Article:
Attend any PR workshop, talk or webinar these days and you’ll hear public relations professionals stressing the importance of measuring earned media in PR. “It’s so important.” “Don’t forget to measure!” “If you’re not measuring your work, you’re doing it wrong.” That’s great advice, but how exactly do we go about doing that? This post will provide insight on simple, but effective, measurement tools that will keep your earned media tracking strategy forward-thinking and goal-oriented.
It’s 2018 and the PR industry continues to evolve right in front of our eyes, with social media and mobile technology driving a large part of the transformation. While we need to keep our strategies fresh and relevant, it’s important not to lose sight of the fact that the fundamental essence of PR has not changed: Building and maintaining mutually beneficial relationships between an organization and the public they serve.
In December of 2016, PR News posted “5 Key PR Trends to Watch in 2017,” predicting the changes and progress the public relations industry would experience in the next year. 2016 saw an elevated PR profile in national news, thanks to the magnitude of our presidential election and a variety of corporate mishaps. 2016’s lesson to us was this—the public relations industry is ready for significant growth, and it all relies on credibility.
Yes, it’s May, but it’s never too late to look back and reflect on what you’ve accomplished. That’s exactly what our PR team has done over the last couple months. While we gathered the stats for this infographic, we were able to see how much our team, and our work, has evolved. We do all sorts of projects for our clients at Strategic America, and a majority of our PR team’s work falls into three categories: Media Relations Media relations is one of the most well-known tools in the PR toolbox and an area where we continue to find creative ways to elevate our clients.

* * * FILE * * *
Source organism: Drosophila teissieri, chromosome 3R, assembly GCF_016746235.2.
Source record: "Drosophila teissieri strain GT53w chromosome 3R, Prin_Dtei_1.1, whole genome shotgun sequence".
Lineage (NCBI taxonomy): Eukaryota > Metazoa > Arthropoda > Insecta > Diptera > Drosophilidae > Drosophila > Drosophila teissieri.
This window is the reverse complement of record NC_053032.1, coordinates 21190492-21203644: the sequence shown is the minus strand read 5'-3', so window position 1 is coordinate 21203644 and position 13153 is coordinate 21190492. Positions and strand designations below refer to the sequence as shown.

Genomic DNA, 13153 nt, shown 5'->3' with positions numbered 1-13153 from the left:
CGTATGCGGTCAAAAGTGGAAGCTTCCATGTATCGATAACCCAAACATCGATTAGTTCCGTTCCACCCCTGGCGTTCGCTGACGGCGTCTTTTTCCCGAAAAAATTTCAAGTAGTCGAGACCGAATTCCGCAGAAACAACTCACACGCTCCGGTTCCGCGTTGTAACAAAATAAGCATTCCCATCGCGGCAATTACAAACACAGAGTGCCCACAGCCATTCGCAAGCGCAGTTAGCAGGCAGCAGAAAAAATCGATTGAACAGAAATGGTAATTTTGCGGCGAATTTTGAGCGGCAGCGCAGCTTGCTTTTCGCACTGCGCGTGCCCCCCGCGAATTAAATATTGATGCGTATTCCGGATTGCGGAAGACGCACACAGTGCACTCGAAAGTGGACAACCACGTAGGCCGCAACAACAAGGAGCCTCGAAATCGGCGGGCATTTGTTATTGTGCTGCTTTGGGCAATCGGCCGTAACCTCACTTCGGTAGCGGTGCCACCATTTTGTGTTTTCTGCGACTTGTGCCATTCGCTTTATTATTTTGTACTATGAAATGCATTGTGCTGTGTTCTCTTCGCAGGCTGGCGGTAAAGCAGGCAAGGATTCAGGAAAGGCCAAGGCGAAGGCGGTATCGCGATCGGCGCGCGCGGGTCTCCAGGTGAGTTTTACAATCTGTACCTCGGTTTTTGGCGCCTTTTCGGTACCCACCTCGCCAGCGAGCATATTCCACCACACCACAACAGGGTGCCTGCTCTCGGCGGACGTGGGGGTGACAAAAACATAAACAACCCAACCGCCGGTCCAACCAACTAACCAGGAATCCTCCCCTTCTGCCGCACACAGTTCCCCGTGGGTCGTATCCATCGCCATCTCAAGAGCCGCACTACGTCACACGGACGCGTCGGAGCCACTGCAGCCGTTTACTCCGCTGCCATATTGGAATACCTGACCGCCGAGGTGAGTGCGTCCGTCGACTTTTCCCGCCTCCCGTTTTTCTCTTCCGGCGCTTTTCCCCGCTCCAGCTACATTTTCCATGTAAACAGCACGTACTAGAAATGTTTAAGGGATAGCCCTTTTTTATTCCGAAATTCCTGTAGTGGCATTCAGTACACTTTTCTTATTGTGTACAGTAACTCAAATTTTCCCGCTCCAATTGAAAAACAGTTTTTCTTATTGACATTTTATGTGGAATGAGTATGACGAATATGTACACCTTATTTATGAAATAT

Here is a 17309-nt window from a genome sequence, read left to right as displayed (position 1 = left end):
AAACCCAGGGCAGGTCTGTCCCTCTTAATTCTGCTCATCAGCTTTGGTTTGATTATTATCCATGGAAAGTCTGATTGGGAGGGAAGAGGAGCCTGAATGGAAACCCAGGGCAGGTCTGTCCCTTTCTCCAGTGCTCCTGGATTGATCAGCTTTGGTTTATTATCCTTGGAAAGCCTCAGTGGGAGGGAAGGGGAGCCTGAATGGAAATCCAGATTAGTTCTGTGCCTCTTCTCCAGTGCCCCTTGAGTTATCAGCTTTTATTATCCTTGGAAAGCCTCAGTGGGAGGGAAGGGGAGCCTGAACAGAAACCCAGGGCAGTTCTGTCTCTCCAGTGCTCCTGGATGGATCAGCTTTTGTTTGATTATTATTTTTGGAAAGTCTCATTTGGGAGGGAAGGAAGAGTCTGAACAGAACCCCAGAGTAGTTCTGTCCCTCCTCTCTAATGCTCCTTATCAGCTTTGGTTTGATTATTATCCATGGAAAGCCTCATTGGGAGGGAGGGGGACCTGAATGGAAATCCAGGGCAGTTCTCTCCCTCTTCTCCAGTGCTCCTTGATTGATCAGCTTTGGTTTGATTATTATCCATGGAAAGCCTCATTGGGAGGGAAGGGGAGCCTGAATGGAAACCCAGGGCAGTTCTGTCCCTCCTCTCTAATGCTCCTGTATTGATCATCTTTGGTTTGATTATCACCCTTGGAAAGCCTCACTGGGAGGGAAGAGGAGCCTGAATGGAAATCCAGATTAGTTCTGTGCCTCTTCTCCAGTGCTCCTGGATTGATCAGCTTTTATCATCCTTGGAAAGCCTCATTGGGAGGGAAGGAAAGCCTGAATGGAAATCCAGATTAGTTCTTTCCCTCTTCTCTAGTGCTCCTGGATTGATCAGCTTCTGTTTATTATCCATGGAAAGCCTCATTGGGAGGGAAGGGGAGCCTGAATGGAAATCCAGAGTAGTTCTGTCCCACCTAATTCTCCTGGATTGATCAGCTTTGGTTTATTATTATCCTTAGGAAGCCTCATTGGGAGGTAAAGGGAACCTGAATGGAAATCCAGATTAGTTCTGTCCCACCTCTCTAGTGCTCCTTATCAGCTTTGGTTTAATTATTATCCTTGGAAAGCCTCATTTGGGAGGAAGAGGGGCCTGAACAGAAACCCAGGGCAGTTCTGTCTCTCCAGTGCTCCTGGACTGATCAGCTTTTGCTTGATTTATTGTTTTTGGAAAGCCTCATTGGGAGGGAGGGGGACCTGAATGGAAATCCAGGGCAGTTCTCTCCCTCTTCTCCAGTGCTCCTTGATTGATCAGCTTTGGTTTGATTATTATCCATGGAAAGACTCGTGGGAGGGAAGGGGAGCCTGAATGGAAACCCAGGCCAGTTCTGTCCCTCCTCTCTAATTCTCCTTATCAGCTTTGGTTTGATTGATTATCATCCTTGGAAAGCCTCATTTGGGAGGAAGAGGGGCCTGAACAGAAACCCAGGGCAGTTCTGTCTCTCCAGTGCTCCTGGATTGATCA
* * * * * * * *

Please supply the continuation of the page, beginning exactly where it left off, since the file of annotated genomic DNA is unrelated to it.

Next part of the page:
Last week, I had the opportunity to attend the 2015 PRSA International Conference in Atlanta. The three-day event was a great experience to network with more than 2,000 other communications professionals from across the world while hearing from some outstanding industry leaders. The theme of the conference was PoweRful Connections, and the conference provided just that.
From the thousands of people who proudly wore “Greatness STEMs from Iowans” backpacks to hundreds of the families who participated in hands-on activities, the second annual STEM Day at the Iowa State Fair proved to be even better than the notorious butter cow. Thanks to our great partnerships with the Iowa Governor’s STEM Advisory Council, we worked side-by-side with their team to coordinate a special day that helped increase interest and awareness of science, technology, engineering and mathematics among Iowans by promoting it across the fairgrounds.
Last week wrapped up my last days as an intern with the public relations team here at Strategic America. It’s been a wonderful experience working alongside not just the PR team, but with members of other departments across the agency. I’ve really felt like a member of the SA team and have enjoyed getting to know everyone who works here.
Raising public awareness is a function of public relations that focuses on providing information about a particular subject, organization, etc. so your target audience can make their own educated decisions and (hopefully) back your cause. Many practitioners will tell you that changing people’s opinions or behaviors is one of the most challenging aspects of PR.
I consistently find myself trying to educate clients on the necessity of public relations. Many don’t find it is necessary or feel it’s superfluous and a lot of small business owners find it difficult justifying public relations in their already slim marketing budgets. My response is this — you can’t afford NOT to have a public relations strategy.
“So how do you measure PR?” This is a common question we get from our clients. A kneejerk answer would be, “Public relations is about building trust, which is not easily measured.” One could argue the perception versus reality of PR, but that is futile. What a PR agency considers a misconception is a client’s reality — and quite simply the reality is that we need to prove the value of PR to our clients.